Yields 6 to 8 servings
A good stew is never rushed. In fact, the longer it cooks, the better it tastes. Also, like most recipes, it needs to be tailored for the consumer, so if you like more potato than carrot, feel free to mix it up. Take your time with this one. Start it early in the day, say around 4:30 and you’ll be eating no later than 7.
The ingredients are laid out according to when they will be used, so make sure you look at the correct measurements for various ingredients (especially the salt!). As there’s nothing fast about stew, use your time between the steps to relax, read your favourite book, and contemplate the meaning of life. This stew goes great with kabocha cornbread muffins and some fresh red cabbage salad with a classic blue cheese dressing.
- 750g or so beef roast, chunked
- 3 tablespoons vegetable oil
- 5 tablespoons flour
- 1 teaspoon paprika
- 1 teaspoon ground black pepper
- 1 teaspoon salt
- 2 tablespoons vegetable oil
- 3 stalks celery, chopped
- 1 large onion, peeled and chopped
- 1-2 large sweet potatoes
- 2 carrots, peeled and chopped
- 1 teaspoon dried oregano
- 1 teaspoon dried basil
- 1/2 teaspoon salt
- Couple cracks of pepper
- 500 ml vegetable stock or a simple shiitake stock (from dried shiitake)*
- 1 can of Guinness (330ml)
- 1 tablespoon soy sauce
- 1 tablespoon Worcestershire sauce
- 1/4 teaspoon salt
- 2 teaspoon ground cumin
- 1 teaspoon ground cinnamon
- 1 teaspoon salt (then to taste)
- 2 heaping spoonfuls of cocoa powder
- Freshly cracked pepper to taste
*To prepare a simple shiitake stock, add just over three cups of boiled water to a bowl of 12-15 dried shiitake mushrooms. Add a pinch of salt for flavour enhancement. Cover and let sit for around 30 min. The longer, the better. You’ll need to yield roughly 500 ml of stock. Don’t worry if you’re just shy of 500 ml.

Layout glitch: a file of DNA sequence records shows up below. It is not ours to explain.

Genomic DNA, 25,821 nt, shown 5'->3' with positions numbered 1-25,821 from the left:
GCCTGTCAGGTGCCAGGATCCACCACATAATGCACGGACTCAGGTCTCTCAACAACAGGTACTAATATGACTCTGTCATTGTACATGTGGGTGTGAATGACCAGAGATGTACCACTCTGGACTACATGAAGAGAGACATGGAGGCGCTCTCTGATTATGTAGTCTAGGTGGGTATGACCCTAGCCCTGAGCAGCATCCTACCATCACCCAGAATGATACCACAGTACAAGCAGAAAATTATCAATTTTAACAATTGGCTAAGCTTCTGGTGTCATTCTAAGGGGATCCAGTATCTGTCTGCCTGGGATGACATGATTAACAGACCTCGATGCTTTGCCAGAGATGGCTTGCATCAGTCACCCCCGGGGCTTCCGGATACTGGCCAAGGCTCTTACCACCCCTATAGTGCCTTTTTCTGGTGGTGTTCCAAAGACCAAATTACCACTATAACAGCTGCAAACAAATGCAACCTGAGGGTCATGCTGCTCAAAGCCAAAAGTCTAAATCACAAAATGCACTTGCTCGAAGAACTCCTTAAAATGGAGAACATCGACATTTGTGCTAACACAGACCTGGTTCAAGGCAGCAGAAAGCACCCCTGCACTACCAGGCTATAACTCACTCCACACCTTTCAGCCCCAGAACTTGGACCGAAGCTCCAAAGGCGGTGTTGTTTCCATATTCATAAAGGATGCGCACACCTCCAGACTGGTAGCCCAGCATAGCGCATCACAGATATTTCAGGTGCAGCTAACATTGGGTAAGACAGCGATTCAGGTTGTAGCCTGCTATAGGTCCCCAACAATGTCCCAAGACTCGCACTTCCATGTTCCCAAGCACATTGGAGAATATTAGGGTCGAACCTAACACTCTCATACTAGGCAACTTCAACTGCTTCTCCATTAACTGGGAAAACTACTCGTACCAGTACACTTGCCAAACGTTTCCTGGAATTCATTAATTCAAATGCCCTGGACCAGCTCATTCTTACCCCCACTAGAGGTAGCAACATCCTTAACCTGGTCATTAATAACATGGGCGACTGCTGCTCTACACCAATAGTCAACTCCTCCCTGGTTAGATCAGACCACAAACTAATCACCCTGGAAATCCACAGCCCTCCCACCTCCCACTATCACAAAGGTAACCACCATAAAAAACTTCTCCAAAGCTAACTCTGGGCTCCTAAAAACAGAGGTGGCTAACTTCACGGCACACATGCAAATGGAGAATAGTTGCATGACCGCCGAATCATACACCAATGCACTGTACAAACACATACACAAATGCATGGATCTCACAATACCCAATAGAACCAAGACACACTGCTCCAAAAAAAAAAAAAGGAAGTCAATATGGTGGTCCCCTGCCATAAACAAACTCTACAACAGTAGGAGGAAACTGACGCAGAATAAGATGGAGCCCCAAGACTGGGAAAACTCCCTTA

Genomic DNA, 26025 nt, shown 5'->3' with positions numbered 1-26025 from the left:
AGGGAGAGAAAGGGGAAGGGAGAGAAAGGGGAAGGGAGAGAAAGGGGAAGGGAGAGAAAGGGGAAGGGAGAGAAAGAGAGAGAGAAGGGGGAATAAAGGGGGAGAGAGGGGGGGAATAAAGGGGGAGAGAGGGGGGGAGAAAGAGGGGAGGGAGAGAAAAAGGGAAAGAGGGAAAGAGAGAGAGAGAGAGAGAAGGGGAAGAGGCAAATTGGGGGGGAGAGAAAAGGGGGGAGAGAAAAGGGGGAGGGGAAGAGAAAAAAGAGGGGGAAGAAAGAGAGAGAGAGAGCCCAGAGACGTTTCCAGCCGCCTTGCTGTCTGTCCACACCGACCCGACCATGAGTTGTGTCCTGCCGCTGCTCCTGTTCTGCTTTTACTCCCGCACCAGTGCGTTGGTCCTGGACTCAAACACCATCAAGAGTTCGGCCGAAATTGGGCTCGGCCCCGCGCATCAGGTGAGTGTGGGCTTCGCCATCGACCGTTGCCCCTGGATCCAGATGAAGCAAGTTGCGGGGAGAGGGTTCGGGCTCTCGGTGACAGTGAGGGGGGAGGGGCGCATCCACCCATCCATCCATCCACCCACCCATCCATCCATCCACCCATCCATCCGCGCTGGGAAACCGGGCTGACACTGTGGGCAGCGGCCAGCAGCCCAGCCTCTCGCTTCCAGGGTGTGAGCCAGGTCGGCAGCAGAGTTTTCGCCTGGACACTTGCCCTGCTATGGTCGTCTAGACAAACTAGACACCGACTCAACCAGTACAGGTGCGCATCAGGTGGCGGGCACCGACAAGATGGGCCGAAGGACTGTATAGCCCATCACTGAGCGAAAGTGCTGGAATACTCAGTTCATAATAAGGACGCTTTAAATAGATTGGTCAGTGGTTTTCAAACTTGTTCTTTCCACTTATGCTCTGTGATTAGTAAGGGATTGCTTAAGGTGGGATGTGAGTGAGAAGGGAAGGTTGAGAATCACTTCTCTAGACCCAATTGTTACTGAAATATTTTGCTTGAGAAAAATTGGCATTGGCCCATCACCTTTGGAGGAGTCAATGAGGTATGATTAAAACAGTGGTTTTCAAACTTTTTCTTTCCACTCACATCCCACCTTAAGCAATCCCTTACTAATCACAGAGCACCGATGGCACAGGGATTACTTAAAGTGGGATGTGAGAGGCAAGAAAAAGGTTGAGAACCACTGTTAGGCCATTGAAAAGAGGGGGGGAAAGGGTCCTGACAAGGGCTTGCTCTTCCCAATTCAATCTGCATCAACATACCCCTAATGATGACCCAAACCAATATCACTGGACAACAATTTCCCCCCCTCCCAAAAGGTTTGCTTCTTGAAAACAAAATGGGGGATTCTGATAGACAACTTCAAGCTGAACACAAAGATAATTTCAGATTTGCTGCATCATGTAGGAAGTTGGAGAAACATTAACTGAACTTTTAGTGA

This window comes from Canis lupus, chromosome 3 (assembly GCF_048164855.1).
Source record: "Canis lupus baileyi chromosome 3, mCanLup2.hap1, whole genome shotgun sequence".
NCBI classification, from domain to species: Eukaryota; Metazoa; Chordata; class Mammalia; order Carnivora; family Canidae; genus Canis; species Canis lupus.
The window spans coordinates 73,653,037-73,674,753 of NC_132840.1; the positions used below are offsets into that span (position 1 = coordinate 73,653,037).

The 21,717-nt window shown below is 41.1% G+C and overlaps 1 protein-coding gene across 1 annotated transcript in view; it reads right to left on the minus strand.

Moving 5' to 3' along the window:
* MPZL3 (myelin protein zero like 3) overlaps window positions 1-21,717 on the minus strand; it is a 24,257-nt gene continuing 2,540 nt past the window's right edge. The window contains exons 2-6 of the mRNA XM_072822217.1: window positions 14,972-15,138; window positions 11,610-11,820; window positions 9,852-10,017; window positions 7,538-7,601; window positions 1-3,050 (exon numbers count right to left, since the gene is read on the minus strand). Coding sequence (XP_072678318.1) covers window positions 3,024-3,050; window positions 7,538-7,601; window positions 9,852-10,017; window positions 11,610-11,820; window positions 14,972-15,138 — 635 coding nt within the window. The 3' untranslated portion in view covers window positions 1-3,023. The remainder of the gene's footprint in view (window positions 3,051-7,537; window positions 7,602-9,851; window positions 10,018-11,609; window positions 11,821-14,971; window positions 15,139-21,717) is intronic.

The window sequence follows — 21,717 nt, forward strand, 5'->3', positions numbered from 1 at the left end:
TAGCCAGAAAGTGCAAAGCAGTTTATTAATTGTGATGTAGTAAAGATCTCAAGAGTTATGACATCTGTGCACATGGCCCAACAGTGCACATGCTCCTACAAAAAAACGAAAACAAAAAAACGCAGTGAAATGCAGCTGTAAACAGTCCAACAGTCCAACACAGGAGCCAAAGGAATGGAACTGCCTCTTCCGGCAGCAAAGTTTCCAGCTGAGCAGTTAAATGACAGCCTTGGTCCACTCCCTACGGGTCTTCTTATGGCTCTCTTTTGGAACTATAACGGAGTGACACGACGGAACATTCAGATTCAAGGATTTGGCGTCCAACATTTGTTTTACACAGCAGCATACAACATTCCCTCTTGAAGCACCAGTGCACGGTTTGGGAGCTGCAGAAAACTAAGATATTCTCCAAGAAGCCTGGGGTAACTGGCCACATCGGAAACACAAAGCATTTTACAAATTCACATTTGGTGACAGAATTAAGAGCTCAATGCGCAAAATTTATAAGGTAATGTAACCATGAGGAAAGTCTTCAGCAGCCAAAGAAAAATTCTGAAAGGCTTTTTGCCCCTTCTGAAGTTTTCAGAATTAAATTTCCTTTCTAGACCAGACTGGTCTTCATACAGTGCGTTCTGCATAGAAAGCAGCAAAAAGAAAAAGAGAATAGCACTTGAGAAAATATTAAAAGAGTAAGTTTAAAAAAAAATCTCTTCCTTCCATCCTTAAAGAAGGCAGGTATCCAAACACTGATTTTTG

- While an oven is preheating to 220 C, prep the sweet potatoes, celery, onion, and carrots by coarsely chopping them to the desired size.** Place them in an oven safe tray, adding vegetable oil, oregano, basil, salt, and pepper. Toss it all together and roast uncovered for 20-30 minutes. The room should become fragrant as the vegetables near perfection. Roast for longer if necessary.
- In a very large stewing pot, pour one can of Guinness, the mushroom stock, soy sauce, and Worcestershire sauce. Add salt and bring the stock to a gentle simmer while working on step 4. Cover and turn off if necessary. Don’t boil this stock off.
- Chunk the beef. In a bowl or seal-able plastic bag, mix flour, salt, paprika, pepper. Place beef chunks in the mixture and thoroughly coat them. Heat oil in a large pan and sear the beef on all sides. The size of your pan will dictate how many batches you need to do this in. Add the beef to the stock as you finish it, careful not to add too much oil.
- Bring the beef and stock mixture to a simmer. Add the remnants of the rub to the stock, stirring well so that the flour dissolves. Simmer covered for 20-30 minutes.
- Add the vegetables along with any water or oil that has cooked out of them. It’s full of flavour. Add the cumin, cinnamon, salt, and pepper. Simmer covered for 30 minutes and check to see if the beef is tender.
- Add the cocoa. Carefully stir it in. The stew will become very thick at this point. Reduce heat as low as it goes and simmer covered for an additional 20-30 minutes. Stir frequently so as not to scorch the cocoa.
Serve with a big grin alongside kabocha corn bread and red cabbage salad with classic blue cheese dressing.
** Personally, I love a chunky stew, so I keep the onion chunks big by quartering it, halving the quarters, and then slicing each of these three times.